state. A common example is `SoundBlaster Compatible' sound
cards that require the DOS driver to set a few proprietary
registers to put the card into a SB compatible mode. Booting
DOS with the supplied driver, and then loading Linux from
the DOS prompt with
LOADLIN.EXE avoids the reset of
the card that
happens if one rebooted instead. Thus the card is left in a
SB compatible mode and hence is useable under Linux.
There are also other programs that can be used to boot Linux.
For a complete list, please look at the programs available
on your local Linux ftp mirror, under
There are a few of the kernel boot parameters that have their
default values stored in various bytes in the kernel image itself.
There is a utility called
rdev that is installed on most
systems that knows where these values are, and how to change them.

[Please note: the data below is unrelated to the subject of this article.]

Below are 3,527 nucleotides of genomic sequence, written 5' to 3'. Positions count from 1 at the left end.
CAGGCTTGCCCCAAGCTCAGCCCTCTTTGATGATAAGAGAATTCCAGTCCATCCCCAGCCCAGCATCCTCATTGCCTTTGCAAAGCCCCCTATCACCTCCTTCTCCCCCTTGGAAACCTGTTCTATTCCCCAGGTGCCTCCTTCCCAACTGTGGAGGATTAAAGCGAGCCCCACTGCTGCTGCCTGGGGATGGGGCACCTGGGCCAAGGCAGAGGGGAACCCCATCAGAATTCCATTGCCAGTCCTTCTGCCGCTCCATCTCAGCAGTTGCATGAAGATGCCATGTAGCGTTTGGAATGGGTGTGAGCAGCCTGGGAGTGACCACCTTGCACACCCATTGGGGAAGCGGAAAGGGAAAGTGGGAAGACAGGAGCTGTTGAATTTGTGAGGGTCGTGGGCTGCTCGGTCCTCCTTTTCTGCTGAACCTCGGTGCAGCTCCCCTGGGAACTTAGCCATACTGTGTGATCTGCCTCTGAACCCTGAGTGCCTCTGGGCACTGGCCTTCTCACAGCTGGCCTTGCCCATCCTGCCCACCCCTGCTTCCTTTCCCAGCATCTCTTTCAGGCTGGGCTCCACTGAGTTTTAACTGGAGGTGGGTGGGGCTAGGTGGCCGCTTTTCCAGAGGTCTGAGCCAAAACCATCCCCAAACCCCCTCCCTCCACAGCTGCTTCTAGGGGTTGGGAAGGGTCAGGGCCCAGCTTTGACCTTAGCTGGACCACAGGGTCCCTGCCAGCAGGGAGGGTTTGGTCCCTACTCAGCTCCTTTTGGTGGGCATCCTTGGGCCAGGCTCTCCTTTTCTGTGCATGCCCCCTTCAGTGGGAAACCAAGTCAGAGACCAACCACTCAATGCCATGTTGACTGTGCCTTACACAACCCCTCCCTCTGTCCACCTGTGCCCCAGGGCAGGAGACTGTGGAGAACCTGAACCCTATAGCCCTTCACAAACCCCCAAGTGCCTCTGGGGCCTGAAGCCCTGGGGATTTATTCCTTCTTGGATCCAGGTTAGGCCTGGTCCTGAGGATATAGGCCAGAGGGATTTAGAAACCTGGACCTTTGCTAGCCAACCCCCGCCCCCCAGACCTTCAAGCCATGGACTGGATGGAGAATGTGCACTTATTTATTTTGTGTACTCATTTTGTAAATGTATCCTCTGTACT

It can also change things that have no kernel boot argument
equivalent, such as the default video mode used.
The rdev utility is usually also aliased to swapdev, ramsize, vidmode and rootflags. These are the five things that rdev can change, those being the root device, the swap device, the RAM disk parameters, the default video mode, and the readonly/readwrite setting of root device.
More information on
rdev can be found by typing
rdev -h or by reading the supplied man page (
Most of the boot args take the form of:
where `name' is a unique keyword that is used to identify what part of the kernel the associated values (if any) are to be given to. Multiple boot args are just a space separated list of the above format. Note the limit of 11 is real, as the present code only handles 11 comma separated parameters per keyword. (However, you can re-use the same keyword with up to an additional 11 parameters in unusually complicated situations, assuming the setup function supports it.) Also note that the kernel splits the list into a maximum of ten integer arguments, and a following string, so you can't really supply 11 integers unless you convert the 11th arg from a string to an int in the driver itself.